Collections > Electronic Theses and Dissertations > Advancements in methodologies and theories regarding model membrane environments by total internal reflection with fluorescence correlation spectroscopy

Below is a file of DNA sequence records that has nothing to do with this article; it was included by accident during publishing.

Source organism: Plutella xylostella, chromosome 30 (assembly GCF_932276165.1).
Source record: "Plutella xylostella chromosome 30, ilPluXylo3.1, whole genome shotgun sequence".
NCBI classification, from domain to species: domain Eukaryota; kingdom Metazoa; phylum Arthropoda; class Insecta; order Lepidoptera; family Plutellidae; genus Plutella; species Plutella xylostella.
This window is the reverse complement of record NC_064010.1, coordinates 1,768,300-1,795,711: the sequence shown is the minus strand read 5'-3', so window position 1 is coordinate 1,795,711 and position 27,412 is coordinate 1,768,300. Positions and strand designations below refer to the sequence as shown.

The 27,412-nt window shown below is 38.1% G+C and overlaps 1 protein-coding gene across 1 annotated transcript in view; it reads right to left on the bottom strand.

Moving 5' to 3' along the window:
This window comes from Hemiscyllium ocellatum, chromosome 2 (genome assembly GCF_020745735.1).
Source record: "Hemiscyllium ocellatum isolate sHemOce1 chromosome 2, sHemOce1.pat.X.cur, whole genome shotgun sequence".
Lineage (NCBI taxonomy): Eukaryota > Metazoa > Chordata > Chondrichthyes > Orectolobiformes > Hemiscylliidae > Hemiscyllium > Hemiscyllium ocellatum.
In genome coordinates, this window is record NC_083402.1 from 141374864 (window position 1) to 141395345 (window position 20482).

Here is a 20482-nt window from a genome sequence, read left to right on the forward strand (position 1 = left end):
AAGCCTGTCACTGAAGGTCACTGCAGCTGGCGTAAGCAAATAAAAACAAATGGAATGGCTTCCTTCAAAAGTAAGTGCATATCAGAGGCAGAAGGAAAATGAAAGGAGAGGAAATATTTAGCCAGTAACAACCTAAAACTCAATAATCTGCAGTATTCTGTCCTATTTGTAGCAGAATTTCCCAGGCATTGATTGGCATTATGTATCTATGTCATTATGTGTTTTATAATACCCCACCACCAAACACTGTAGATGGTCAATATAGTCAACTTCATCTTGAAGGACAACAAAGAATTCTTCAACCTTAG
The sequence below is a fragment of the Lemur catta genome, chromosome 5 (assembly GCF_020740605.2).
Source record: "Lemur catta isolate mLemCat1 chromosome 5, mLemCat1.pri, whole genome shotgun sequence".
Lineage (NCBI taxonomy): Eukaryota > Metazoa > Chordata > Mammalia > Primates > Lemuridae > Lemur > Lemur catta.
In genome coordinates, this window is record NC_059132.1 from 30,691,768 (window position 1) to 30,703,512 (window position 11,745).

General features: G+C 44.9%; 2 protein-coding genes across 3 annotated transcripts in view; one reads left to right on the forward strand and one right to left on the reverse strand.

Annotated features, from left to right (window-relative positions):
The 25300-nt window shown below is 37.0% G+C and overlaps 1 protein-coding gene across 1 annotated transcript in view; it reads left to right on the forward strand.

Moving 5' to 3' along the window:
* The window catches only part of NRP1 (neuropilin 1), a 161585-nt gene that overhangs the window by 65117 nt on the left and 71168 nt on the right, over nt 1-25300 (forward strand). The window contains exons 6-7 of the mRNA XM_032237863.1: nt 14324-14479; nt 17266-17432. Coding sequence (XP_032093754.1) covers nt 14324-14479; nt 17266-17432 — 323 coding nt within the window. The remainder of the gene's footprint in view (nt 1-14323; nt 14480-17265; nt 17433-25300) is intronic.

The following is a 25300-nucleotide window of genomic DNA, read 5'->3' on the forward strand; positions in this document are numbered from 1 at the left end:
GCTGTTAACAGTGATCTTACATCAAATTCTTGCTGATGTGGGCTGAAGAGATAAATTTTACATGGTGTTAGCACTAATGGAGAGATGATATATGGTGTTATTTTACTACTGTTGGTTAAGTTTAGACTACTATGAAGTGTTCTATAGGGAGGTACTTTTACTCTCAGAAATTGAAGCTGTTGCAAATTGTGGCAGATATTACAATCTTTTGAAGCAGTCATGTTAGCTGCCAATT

Total internal reflection with fluorescence correlation spectroscopy (TIR-FCS) was utilized to determine the diffusion coefficient of nine fluorescently labeled antibodies, antibody fragments, and antibody complexes approximately 85 nm from a planar membrane. The diffusion coefficient decreased with increasing molecular size over what would be expected from the Stokes-Einstein Equation. Theory was derived specific to use with TIRFCS to describe spatially dependent diffusion near membranes. The decreased diffusion is likely due to increased frictional coefficients when molecules are in close proximity to membranes. This described spatially dependent diffusion could be one contributor to the nonideality observed in ligand-receptor kinetics at membranes. A stacked phospholipid bilayer system was developed by utilizing the interaction between NeutrAvidin and biotin. A biotinylated bilayer was deposited on a substrate and then treated with NeutrAvidin. Finally, a second biotinylated bilayer was allowed to adsorb and fuse atop the NeutrAvidin. This stacked bilayer system was characterized using epifluorescence, fluorescence pattern photobleaching recovery (FPPR), order parameter measurements, and atomic force microscopy (AFM). These techniques indicated that the stacked bilayer was relatively continuous but did exhibit some gaps where bilayer was missing. Fluorescence experiments indicated that the second bilayer was less fluorescent than the primary bilayer. The stacked bilayer system will have application in multilayer systems and as a cushioning system. Other applications are likely forthcoming. High refractive index substrates would be beneficial for application in TIR-FCS because they produce much shallower evanescent wave depths (18-43 nm) than fused silica (63-104 nm). It was verified that phospholipid bilayers can be formed upon TiO2 and SrTiO3. A second verification was required because conflicting reports were present in the literature. TIR-FCS was attempted upon these substrates with some success. The data were fit to a simplified version of the appropriate autocorrelation function. The data did autocorrelate, but the fit was extremely noisy and did not fit well at fast times (< 0.1ms). TiO2 and SrTiO3 were determined to be natively luminescent in the visible region with SrTiO3 being about 6x more luminescent than TiO2. Further investigations are required to fully amend the use of TiO2 to TIR based techniques.